In computer programming, a runtime system, also called runtime environment, primarily implements portions of an execution model. This is not to be confused with the runtime lifecycle phase of a program, during which the runtime system is in operation.

Control Groups have been around for a while as well: the code was started in 2006, and initially merged in kernel 2.6.24.

So while they do not play a role in preventing one container from accessing or affecting the data and processes of another container, they are essential to fend off some denial-of-service attacks. They are particularly important on multi-tenant platforms, like public and private PaaS, to guarantee a consistent uptime (and performance) even when some applications start to misbehave.

Control Groups are another key component of Linux Containers. They implement resource accounting and limiting. They provide many useful metrics, but they also help ensure that each container gets its fair share of memory, CPU, disk I/O; and, more importantly, that a single container cannot bring the system down by exhausting one of those resources.

And there is more: the design and inspiration for the namespaces code are even older. Namespaces are actually an effort to reimplement the features of OpenVZ in such a way that they could be merged within the mainstream kernel. And OpenVZ was initially released in 2005, so both the design and the implementation are pretty mature.

How mature is the code providing kernel namespaces and private networking? Kernel namespaces were introduced between kernel version 2.6.15 and 2.6.26. This means that since July 2008 (date of the 2.6.26 release ), namespace code has been exercised and scrutinized on a large number of production systems.

When you specify public ports for your containers or use links then IP traffic is allowed between containers. They can ping each other, send/receive UDP packets, and establish TCP connections, but that can be restricted if necessary. From a network architecture point of view, all containers on a given Docker host are sitting on bridge interfaces. This means that they are just like physical machines connected through a common Ethernet switch; no more, no less.

Of course, if the host system is setup accordingly, containers can interact with each other through their respective network interfaces — just like they can interact with external hosts.

Each container also gets its own network stack, meaning that a container doesn’t get privileged access to the sockets or interfaces of another container.

Docker containers are very similar to LXC containers, and they have similar security features. When you start a container with docker run, behind the scenes Docker creates a set of namespaces and control groups for the container.

Namespaces provide the first and most straightforward form of isolation: processes running within a container cannot see, and even less affect, processes running in another container, or in the host system.

Containers allow running multiple applications in isolation. It is lightweight and use operating system of the host. It starts quickly, usually in seconds. Furthermore, it needs less hardware resources.

Container is an isolated environment for running an application. Virtual machine is an abstraction of a machine or physical hardware.

Docker is a platform for building, running and shipping applications.

In 2013, Docker introduced what would become the industry standard for containers. Containers are a standardized unit of software that allows developers to isolate their app from its environment, solving the “it works on my machine” headache. For millions of developers today, Docker is the de facto standard to build and share containerized apps - from desktop, to the cloud. We are building on our unique connected experience from code to cloud for developers and developer teams.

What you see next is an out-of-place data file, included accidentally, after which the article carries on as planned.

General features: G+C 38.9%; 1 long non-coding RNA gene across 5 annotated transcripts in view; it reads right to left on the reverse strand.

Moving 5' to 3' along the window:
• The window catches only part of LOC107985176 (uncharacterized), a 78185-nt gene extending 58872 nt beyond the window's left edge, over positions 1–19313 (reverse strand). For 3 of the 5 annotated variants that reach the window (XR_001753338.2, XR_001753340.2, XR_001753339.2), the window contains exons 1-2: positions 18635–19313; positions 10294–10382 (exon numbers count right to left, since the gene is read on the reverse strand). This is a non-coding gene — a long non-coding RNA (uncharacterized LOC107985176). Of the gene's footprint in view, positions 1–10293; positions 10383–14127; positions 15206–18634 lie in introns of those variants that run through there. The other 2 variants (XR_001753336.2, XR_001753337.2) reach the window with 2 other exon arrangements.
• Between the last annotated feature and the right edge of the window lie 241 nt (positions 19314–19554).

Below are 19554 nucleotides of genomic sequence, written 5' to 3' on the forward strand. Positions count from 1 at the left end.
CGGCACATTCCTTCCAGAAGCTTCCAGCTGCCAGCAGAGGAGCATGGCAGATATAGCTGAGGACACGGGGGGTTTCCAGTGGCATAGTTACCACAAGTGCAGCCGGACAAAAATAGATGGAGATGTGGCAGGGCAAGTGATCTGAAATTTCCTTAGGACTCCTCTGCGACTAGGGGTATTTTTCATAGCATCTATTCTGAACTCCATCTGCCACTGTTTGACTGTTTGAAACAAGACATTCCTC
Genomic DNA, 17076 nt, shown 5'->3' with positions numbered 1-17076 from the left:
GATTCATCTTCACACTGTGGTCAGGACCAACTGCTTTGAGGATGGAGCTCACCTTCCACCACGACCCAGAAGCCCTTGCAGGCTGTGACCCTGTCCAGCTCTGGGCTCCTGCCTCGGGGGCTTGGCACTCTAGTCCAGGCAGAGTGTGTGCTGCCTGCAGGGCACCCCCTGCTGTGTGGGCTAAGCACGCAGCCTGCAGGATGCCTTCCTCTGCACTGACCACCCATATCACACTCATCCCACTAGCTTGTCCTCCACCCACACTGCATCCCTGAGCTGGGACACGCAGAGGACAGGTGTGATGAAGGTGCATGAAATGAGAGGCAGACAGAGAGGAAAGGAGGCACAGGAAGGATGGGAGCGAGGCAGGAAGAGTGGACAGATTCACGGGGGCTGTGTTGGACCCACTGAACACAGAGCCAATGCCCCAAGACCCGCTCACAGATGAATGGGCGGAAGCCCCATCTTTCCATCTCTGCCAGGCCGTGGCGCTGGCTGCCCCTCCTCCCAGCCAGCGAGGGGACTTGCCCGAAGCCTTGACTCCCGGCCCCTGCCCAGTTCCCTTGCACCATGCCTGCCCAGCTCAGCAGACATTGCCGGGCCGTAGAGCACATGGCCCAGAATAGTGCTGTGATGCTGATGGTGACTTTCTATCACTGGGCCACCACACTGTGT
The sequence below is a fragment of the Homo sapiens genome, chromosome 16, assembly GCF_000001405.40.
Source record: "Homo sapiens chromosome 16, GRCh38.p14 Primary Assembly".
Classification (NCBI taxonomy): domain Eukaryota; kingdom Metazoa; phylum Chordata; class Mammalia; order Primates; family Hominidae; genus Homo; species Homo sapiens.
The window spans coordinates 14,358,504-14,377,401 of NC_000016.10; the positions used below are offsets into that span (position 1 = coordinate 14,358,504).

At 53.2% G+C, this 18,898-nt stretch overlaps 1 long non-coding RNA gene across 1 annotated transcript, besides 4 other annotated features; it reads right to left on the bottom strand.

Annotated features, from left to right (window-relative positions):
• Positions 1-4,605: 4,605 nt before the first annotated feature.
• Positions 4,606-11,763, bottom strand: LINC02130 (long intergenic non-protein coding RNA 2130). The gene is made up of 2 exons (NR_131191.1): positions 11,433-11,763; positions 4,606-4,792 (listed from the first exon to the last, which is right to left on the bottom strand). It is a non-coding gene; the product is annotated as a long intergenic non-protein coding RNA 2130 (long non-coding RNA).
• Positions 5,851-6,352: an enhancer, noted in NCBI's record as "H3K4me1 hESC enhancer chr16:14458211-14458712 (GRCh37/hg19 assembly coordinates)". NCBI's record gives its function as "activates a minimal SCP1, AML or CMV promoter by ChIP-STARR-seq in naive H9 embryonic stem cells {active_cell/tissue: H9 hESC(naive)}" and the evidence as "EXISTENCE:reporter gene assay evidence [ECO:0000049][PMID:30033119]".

Following this evolution, Docker continues to give back with the containerd project, which Docker donated to the Cloud Native Computing Foundation (CNCF) in 2017. containerd is an industry-standard container runtime that leverages runc and was created with an emphasis on simplicity, robustness and portability. containerd is the core container runtime of the Docker Engine.

Docker open sourced libcontainer and partnered with a worldwide community of contributors to further its development. In June 2015, Docker donated the container image specification and runtime code now known as runc, to the Open Container Initiative (OCI) to help establish standardization as the container ecosystem grows and matures.

The launch of Docker in 2013 jump started a revolution in application development - by democratizing software containers. Docker developed a Linux container technology - one that is portable, flexible and easy to deploy.

Virtual machines (VMs) are an abstraction of physical hardware turning one server into many servers. The hypervisor allows multiple VMs to run on a single machine. Each VM includes a full copy of an operating system, the application, necessary binaries and libraries - taking up tens of GBs. VMs can also be slow to boot.

Containers are an abstraction at the app layer that packages code and dependencies together. Multiple containers can run on the same machine and share the OS kernel with other containers, each running as isolated processes in user space. Containers take up less space than VMs (container images are typically tens of MBs in size), can handle more applications and require fewer VMs and Operating systems.

Technology available from Docker and its open source project, Moby has been leveraged by all major data center vendors and cloud providers. Many of these providers are leveraging Docker for their container-native IaaS offerings. Additionally, the leading open source serverless frameworks utilize Docker container technology.

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